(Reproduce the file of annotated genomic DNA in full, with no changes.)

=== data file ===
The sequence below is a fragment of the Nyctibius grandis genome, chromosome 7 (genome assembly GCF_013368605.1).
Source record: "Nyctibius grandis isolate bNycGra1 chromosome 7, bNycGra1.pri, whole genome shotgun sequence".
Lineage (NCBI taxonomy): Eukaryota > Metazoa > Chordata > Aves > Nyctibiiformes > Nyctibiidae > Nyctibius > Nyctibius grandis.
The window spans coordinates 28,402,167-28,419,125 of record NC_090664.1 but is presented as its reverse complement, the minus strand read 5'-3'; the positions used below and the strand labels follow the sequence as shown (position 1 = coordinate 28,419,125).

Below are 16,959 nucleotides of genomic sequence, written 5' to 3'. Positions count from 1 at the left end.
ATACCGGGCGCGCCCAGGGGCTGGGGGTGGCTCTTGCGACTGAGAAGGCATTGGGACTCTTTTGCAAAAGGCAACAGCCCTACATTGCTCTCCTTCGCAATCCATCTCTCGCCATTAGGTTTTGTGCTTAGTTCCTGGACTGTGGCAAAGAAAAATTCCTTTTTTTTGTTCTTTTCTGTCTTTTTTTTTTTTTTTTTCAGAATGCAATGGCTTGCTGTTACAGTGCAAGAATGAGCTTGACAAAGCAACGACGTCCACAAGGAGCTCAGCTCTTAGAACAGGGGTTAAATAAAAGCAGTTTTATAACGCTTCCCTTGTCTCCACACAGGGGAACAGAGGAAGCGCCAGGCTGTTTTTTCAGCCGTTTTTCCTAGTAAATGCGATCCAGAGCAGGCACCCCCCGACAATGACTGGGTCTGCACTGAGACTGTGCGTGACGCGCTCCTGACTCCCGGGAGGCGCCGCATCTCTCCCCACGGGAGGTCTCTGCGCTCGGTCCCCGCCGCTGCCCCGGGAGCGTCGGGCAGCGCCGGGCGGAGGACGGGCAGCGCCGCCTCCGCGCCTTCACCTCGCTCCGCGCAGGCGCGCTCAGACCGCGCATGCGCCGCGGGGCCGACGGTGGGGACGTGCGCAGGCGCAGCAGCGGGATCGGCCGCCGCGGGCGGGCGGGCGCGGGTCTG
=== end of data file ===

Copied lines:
The sequence below is a fragment of the Nyctibius grandis genome, chromosome 7 (genome assembly GCF_013368605.1).
Source record: "Nyctibius grandis isolate bNycGra1 chromosome 7, bNycGra1.pri, whole genome shotgun sequence".
Lineage (NCBI taxonomy): Eukaryota > Metazoa > Chordata > Aves > Nyctibiiformes > Nyctibiidae > Nyctibius > Nyctibius grandis.
The window spans coordinates 28,402,167-28,419,125 of record NC_090664.1 but is presented as its reverse complement, the minus strand read 5'-3'; the positions used below and the strand labels follow the sequence as shown (position 1 = coordinate 28,419,125).

Below are 16,959 nucleotides of genomic sequence, written 5' to 3'. Positions count from 1 at the left end.
ATACCGGGCGCGCCCAGGGGCTGGGGGTGGCTCTTGCGACTGAGAAGGCATTGGGACTCTTTTGCAAAAGGCAACAGCCCTACATTGCTCTCCTTCGCAATCCATCTCTCGCCATTAGGTTTTGTGCTTAGTTCCTGGACTGTGGCAAAGAAAAATTCCTTTTTTTTGTTCTTTTCTGTCTTTTTTTTTTTTTTTTTCAGAATGCAATGGCTTGCTGTTACAGTGCAAGAATGAGCTTGACAAAGCAACGACGTCCACAAGGAGCTCAGCTCTTAGAACAGGGGTTAAATAAAAGCAGTTTTATAACGCTTCCCTTGTCTCCACACAGGGGAACAGAGGAAGCGCCAGGCTGTTTTTTCAGCCGTTTTTCCTAGTAAATGCGATCCAGAGCAGGCACCCCCCGACAATGACTGGGTCTGCACTGAGACTGTGCGTGACGCGCTCCTGACTCCCGGGAGGCGCCGCATCTCTCCCCACGGGAGGTCTCTGCGCTCGGTCCCCGCCGCTGCCCCGGGAGCGTCGGGCAGCGCCGGGCGGAGGACGGGCAGCGCCGCCTCCGCGCCTTCACCTCGCTCCGCGCAGGCGCGCTCAGACCGCGCATGCGCCGCGGGGCCGACGGTGGGGACGTGCGCAGGCGCAGCAGCGGGATCGGCCGCCGCGGGCGGGCGGGCGCGGGTCTG